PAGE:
One of the most popular features of the personal computer is its ability to go online. Every day millions of people are on their personal computers "surfing the Internet" for information. The Internet, otherwise known as the World Wide Web, is a new door in our lives that was simply not there a few years ago. The Internet is a vast network of computers linked to each other for the purpose of sharing information. It is actually comprised of thousands of independent networks at academic institutions, military installations, government agencies, commercial enterprises, and other organizations. The Net, the Internet’s nickname, links a million networks with even more Internet host servers computers in every country in the world. "The Internet has grown to a user base of between 60 - 100 million people within the past 4 years. Analysts anticipate the number of users will reach 200 million within the next 3 years. Computers and computer-to-computer networking are now mission-critical to almost every kind of business and administrative activity" (Taylor 251).

What can we expect in the future of computers? New research and developments are ever becoming. The videophone is very popular and is predicted to replace the telephone, as we know it. Virtual universities provide undergraduate and graduate degrees through online courses. The In-Dash Windows-Based Computer, the Clarion AutoPC, combines communication, navigation, information, and entertainment within a vehicle. A voice-activated navigator directs the driver to their destination with both visual and audio prompts, so the driver’s eyes never have to leave the road. Many facilities around the world accept credit cards to pay for just about anything. This is a step toward a cashless society. Advances are being made to eliminate tangible money. If this happens, all transactions will be paid for with electronic money (e-money). These are only a few examples of what is in the making and can be expected in the future. The possibilities for the uses of computers are pretty much limitless, and only time will tell what discoveries will become.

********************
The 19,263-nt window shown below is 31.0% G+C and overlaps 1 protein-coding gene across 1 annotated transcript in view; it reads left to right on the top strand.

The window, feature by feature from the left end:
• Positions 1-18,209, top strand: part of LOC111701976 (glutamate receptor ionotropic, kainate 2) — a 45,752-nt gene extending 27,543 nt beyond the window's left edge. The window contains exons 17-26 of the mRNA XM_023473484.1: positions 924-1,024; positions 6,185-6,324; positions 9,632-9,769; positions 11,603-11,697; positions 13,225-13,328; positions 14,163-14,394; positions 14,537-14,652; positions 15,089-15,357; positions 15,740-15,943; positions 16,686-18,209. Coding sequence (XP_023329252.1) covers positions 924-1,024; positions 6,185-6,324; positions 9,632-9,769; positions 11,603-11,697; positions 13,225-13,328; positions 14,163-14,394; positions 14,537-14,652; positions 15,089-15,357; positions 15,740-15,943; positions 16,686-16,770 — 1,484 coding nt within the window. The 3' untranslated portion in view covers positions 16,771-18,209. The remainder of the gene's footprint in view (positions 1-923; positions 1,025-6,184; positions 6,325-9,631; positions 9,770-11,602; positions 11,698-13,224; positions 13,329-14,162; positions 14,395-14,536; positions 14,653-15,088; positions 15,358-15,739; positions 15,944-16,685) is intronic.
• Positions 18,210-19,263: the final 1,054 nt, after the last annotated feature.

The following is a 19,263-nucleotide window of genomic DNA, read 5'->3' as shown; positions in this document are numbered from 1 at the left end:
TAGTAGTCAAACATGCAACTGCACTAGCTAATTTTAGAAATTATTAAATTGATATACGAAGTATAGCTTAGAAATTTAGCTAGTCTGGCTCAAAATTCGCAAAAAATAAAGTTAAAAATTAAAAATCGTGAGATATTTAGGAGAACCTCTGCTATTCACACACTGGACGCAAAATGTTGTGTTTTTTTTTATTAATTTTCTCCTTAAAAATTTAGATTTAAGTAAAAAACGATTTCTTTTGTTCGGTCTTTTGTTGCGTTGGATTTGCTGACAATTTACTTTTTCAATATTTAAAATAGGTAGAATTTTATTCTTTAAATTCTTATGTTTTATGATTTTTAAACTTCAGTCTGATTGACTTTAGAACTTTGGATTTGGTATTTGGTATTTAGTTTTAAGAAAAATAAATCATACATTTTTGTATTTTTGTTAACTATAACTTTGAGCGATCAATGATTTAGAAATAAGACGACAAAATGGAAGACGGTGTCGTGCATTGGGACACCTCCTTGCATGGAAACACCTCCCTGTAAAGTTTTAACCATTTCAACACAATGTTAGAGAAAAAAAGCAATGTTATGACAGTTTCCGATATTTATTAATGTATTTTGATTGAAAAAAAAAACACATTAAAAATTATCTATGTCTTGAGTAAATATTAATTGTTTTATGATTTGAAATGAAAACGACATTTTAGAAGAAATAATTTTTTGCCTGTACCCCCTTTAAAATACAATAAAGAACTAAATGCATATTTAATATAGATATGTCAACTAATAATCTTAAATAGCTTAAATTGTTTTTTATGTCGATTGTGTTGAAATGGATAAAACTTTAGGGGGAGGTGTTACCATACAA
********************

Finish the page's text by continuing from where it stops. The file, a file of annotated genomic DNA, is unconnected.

Contrasting the timeline of aviation history to that of computing history, computing is about where the Wright brothers were after their first test flight. Just as it was difficult for the Wright brothers to imagine passenger planes that could cross the Atlantic Ocean in three hours, or spaceships landing on the moon, it is just as difficult for us to imagine the future of information technology. We are all members of a rapidly maturing information society. The computer is our bridge to the amazing realm of adventure and discovery.